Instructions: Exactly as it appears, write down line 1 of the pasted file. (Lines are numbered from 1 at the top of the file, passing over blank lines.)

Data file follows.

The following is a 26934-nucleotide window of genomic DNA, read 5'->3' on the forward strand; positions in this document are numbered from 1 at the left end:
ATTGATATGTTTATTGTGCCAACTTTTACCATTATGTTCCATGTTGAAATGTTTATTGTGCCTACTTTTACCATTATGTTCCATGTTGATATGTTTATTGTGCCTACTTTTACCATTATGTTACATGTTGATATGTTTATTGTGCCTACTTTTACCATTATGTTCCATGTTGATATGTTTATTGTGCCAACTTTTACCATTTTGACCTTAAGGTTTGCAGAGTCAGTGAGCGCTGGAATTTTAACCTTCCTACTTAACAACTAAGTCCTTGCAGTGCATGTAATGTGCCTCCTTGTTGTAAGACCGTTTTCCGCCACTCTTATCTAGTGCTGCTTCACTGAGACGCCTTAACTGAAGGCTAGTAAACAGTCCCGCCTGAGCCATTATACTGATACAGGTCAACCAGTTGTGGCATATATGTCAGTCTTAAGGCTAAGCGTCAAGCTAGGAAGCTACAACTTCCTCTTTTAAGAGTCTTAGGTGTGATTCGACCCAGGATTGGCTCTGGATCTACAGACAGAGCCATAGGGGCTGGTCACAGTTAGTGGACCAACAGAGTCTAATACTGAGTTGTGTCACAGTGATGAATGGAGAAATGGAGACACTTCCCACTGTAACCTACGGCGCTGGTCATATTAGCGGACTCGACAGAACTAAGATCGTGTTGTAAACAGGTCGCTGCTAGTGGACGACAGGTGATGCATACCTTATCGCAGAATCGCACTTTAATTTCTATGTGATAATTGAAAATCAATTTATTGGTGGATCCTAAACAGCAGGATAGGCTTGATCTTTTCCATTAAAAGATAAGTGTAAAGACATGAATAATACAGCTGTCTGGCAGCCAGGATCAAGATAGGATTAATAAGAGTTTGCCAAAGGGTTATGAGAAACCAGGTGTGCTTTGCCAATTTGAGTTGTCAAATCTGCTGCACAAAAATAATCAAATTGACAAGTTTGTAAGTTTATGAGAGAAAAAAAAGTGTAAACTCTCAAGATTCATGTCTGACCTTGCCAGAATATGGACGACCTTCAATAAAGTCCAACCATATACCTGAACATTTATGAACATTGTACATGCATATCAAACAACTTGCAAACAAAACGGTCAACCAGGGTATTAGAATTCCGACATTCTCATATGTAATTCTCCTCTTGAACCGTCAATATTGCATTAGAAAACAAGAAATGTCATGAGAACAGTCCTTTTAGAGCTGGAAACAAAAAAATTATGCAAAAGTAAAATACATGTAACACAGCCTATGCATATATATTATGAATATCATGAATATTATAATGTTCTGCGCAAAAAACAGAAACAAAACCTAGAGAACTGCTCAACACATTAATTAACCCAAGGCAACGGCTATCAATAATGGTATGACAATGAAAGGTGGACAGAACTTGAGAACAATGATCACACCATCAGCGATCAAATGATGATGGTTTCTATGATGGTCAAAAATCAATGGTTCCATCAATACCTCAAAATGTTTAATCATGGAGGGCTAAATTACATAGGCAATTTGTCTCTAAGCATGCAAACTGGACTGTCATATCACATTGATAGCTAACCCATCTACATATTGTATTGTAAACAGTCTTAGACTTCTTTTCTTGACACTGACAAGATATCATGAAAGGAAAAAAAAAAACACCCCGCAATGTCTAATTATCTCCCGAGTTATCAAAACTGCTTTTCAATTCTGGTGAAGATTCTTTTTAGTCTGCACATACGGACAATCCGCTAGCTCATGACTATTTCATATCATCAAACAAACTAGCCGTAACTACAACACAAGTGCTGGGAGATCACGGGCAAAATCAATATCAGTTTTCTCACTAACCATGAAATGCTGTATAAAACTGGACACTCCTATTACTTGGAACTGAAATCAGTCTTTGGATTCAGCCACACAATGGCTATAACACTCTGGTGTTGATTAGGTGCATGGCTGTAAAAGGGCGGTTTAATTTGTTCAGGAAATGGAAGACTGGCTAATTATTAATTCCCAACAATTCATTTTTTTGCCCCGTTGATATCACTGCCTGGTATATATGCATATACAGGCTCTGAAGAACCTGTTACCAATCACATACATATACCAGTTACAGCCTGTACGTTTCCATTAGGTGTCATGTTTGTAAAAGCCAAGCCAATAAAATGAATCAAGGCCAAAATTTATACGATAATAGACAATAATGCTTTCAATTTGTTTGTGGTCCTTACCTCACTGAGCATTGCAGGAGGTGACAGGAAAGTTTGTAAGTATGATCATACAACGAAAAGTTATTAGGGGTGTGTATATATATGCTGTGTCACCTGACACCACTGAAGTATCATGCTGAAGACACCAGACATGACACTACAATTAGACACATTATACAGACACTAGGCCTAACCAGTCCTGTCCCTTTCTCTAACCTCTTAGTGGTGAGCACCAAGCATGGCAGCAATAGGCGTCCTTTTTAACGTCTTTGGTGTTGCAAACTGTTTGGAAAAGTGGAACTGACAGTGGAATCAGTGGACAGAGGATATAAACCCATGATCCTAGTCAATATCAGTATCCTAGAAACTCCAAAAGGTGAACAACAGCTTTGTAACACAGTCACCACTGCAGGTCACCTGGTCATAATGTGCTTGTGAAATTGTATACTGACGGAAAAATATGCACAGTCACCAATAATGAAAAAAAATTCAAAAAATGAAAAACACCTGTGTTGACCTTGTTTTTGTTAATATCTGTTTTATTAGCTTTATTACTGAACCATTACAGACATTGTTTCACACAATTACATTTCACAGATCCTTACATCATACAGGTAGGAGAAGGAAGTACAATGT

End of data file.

The following is a 26934-nucleotide window of genomic DNA, read 5'->3' on the forward strand; positions in this document are numbered from 1 at the left end: